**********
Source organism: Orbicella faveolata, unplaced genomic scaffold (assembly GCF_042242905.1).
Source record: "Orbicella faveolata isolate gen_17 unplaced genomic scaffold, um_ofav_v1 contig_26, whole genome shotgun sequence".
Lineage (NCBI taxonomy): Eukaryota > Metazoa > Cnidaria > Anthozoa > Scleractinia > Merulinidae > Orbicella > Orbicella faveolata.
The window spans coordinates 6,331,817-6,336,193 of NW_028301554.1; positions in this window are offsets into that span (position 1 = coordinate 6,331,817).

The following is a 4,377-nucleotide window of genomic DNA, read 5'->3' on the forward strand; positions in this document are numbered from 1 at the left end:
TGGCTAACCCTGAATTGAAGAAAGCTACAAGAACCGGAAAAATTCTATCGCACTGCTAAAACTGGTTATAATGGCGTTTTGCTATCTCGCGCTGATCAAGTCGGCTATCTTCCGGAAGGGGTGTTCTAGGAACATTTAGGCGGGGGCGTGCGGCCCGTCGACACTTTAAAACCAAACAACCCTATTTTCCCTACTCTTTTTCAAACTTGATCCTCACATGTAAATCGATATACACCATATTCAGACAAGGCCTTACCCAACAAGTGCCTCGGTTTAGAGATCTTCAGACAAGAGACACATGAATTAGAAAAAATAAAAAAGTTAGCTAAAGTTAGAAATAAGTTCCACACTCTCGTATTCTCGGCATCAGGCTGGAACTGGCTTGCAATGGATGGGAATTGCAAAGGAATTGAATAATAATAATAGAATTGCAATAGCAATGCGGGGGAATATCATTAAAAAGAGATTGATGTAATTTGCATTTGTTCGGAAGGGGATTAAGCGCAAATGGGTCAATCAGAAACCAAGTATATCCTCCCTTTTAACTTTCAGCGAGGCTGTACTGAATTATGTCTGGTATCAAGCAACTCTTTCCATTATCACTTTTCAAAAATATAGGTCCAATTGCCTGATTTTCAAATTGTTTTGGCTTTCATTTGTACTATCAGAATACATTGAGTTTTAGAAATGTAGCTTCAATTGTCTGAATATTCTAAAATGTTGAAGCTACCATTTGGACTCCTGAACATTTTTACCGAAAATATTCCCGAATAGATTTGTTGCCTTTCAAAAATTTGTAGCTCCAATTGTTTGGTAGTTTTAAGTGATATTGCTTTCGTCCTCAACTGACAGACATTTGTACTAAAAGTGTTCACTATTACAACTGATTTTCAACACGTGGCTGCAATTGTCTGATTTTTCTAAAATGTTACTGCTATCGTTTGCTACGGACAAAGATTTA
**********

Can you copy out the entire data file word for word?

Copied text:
Source organism: Orbicella faveolata, unplaced genomic scaffold (assembly GCF_042242905.1).
Source record: "Orbicella faveolata isolate gen_17 unplaced genomic scaffold, um_ofav_v1 contig_26, whole genome shotgun sequence".
Lineage (NCBI taxonomy): Eukaryota > Metazoa > Cnidaria > Anthozoa > Scleractinia > Merulinidae > Orbicella > Orbicella faveolata.
The window spans coordinates 6,331,817-6,336,193 of NW_028301554.1; positions in this window are offsets into that span (position 1 = coordinate 6,331,817).

The following is a 4,377-nucleotide window of genomic DNA, read 5'->3' on the forward strand; positions in this document are numbered from 1 at the left end:
TGGCTAACCCTGAATTGAAGAAAGCTACAAGAACCGGAAAAATTCTATCGCACTGCTAAAACTGGTTATAATGGCGTTTTGCTATCTCGCGCTGATCAAGTCGGCTATCTTCCGGAAGGGGTGTTCTAGGAACATTTAGGCGGGGGCGTGCGGCCCGTCGACACTTTAAAACCAAACAACCCTATTTTCCCTACTCTTTTTCAAACTTGATCCTCACATGTAAATCGATATACACCATATTCAGACAAGGCCTTACCCAACAAGTGCCTCGGTTTAGAGATCTTCAGACAAGAGACACATGAATTAGAAAAAATAAAAAAGTTAGCTAAAGTTAGAAATAAGTTCCACACTCTCGTATTCTCGGCATCAGGCTGGAACTGGCTTGCAATGGATGGGAATTGCAAAGGAATTGAATAATAATAATAGAATTGCAATAGCAATGCGGGGGAATATCATTAAAAAGAGATTGATGTAATTTGCATTTGTTCGGAAGGGGATTAAGCGCAAATGGGTCAATCAGAAACCAAGTATATCCTCCCTTTTAACTTTCAGCGAGGCTGTACTGAATTATGTCTGGTATCAAGCAACTCTTTCCATTATCACTTTTCAAAAATATAGGTCCAATTGCCTGATTTTCAAATTGTTTTGGCTTTCATTTGTACTATCAGAATACATTGAGTTTTAGAAATGTAGCTTCAATTGTCTGAATATTCTAAAATGTTGAAGCTACCATTTGGACTCCTGAACATTTTTACCGAAAATATTCCCGAATAGATTTGTTGCCTTTCAAAAATTTGTAGCTCCAATTGTTTGGTAGTTTTAAGTGATATTGCTTTCGTCCTCAACTGACAGACATTTGTACTAAAAGTGTTCACTATTACAACTGATTTTCAACACGTGGCTGCAATTGTCTGATTTTTCTAAAATGTTACTGCTATCGTTTGCTACGGACAAAGATTTA